Protest against original Trump administration ban

Immigration Ban Expands, Supreme Court Postpones Hearing

Travel industry organizations are cautiously supportive of new travel restrictions but urge the administration to craft a more welcoming message.

Just as key components of Executive Order 13780 concerning issuing visas to citizens of certain Muslim-majority countries were due to expire, the Trump administration announced changes to the order to remove one country from the list and add three more. The original travel ban, issued on January 27, affected citizens from Iran, Iraq, Libya, Somalia, Sudan, Syria, and Yemen applying for visas to visit the United States, and put a moratorium on accepting refugees. In this third iteration of the order, Sudan was removed from the list and three new countries, North Korea, Chad, and Venezuela, were added. (Iraq was removed from the list in a previous update.) Oral arguments on the travel ban were due to be heard by the Supreme Court on October 10, but the justices have postponed the hearing to determine if the original case—that the ban was unconstitutional because it was directed at Muslims—is still valid.

The first two presidential orders were blocked by lower courts but were allowed to go into effect with restrictions pending the Supreme Court hearing.

Despite the inclusion of non-Muslim–majority countries Venezuela and North Korea, Secretary of State Rex Tillerson on Sunday said that, “This order is part of our ongoing efforts to eliminate vulnerabilities that radical Islamic terrorists can and will exploit.”

Under the new executive order the Department of Homeland Security will review each countries’ ability to provide security information and traveler identities and determine whether they are in compliance with U.S. standards before they can apply to be removed from the list.

The Executive Director and COO of the Global Business Travel Association, Michael W. McCormick said, “The White House has now established clearer criteria and a process for evaluating the admission of foreign visitors into the United States as well as a willingness to engage with other countries to assist them in meeting the mutual beneficial goal of safe travel.” But he warned that, “Damage from the previous executive orders has been done. The initial comprehensive January and March travel bans have created the perception that the United States is closed for business. While security is paramount, the White House should now work to counter that perception. The resulting losses in business travel and trade have left a lasting negative impact on our economy.”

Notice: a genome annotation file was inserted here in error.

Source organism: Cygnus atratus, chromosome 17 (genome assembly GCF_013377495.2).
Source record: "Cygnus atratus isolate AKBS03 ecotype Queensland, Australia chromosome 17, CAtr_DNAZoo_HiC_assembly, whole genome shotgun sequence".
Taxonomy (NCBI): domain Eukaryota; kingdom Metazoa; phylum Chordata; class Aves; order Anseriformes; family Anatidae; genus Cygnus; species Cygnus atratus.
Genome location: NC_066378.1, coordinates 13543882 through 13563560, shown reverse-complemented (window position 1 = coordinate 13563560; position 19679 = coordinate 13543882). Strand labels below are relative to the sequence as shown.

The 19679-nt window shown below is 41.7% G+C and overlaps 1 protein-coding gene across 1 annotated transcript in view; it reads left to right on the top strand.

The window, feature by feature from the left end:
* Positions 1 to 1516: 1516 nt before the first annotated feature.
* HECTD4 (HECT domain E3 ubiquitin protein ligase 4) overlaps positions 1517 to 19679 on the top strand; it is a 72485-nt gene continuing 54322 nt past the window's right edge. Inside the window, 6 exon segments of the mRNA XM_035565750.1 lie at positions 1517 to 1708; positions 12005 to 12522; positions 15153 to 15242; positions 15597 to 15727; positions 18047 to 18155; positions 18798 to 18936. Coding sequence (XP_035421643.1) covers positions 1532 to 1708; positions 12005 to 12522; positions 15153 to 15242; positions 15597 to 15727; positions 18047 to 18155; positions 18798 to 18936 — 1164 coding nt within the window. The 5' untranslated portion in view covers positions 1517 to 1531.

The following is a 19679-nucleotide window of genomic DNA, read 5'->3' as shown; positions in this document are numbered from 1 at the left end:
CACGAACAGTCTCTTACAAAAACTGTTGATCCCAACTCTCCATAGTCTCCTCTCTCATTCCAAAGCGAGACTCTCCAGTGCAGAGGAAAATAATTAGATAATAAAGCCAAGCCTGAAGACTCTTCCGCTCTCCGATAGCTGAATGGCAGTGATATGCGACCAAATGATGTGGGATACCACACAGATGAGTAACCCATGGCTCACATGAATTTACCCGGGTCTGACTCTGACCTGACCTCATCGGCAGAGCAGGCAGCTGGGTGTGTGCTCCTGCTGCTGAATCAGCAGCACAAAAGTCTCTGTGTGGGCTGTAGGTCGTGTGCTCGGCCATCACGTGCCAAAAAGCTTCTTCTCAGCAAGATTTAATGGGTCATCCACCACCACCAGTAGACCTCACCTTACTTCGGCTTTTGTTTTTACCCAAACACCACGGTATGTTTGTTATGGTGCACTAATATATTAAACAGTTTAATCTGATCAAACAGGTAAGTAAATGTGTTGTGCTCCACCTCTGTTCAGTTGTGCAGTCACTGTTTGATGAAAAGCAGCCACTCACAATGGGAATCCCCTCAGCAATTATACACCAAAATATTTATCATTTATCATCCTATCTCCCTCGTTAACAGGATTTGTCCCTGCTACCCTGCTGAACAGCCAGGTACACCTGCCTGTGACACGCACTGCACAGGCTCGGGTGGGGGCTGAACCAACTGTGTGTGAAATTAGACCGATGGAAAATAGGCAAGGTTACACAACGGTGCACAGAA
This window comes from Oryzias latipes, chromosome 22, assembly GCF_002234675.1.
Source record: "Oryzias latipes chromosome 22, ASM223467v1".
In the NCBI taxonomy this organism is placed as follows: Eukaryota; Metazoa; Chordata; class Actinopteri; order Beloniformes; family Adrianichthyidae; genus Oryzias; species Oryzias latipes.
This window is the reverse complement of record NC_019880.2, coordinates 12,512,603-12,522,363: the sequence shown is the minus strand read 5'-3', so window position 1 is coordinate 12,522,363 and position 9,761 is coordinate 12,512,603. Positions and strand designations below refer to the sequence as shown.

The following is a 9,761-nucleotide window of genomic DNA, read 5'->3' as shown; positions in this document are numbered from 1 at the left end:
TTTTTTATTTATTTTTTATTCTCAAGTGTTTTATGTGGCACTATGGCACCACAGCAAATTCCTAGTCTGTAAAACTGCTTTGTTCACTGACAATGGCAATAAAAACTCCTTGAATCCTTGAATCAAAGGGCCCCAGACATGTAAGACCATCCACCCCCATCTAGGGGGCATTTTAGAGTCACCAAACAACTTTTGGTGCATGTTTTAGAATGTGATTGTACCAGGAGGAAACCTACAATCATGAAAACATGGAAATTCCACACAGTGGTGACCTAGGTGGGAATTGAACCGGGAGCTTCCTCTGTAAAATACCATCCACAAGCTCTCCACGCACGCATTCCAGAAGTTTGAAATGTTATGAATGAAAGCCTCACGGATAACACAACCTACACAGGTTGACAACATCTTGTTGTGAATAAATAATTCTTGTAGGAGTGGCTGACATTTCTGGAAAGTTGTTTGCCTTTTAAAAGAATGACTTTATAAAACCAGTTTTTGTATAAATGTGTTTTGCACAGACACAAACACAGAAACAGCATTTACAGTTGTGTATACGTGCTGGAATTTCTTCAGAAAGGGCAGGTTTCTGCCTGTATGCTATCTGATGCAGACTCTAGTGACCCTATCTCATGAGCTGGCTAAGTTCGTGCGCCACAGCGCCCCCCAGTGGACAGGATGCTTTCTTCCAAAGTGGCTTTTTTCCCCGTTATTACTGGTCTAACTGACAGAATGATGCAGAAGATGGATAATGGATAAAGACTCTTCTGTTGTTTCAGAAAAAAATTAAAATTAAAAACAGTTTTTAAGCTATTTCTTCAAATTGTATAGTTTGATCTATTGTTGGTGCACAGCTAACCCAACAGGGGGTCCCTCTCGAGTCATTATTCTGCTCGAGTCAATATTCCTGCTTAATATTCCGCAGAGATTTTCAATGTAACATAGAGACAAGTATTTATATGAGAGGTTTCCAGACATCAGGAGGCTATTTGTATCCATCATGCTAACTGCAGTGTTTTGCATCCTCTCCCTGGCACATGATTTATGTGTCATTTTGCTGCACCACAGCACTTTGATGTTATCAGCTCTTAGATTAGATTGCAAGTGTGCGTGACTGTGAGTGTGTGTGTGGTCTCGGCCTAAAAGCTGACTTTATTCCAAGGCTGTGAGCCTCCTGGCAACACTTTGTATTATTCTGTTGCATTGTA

U.S. Travel Association Executive Vice President for Public Affairs, Jonathan Grella, issued a statement on the changes to the travel ban. He said, “Security adjustments rooted in legitimate concerns will always be a fact of life for travelers. It's essential that changes be clearly communicated and that there be both an incentive and a pathway for affected countries to bring themselves back into compliance, and the Department of Homeland Security and State Department have been doing a good job checking those boxes.” However, he added that, “The American travel community continues to feel that both security and economic objectives could benefit from a clear message that these policy moves are tailored to specific issues. The world needs to know that they are not intended to discourage travel generally, and that legitimate business and leisure travelers are as welcome as ever in the United States.”

Unlike the first version of the ban, this one is not expected to cause travel chaos as the administration has said that any current visas issued for travel are still valid, and the conditions only apply to new visa applications.




Hide comments


  • Allowed HTML tags: <em> <strong> <blockquote> <br> <p>

Plain text

  • No HTML tags allowed.
  • Web page addresses and e-mail addresses turn into links automatically.
  • Lines and paragraphs break automatically.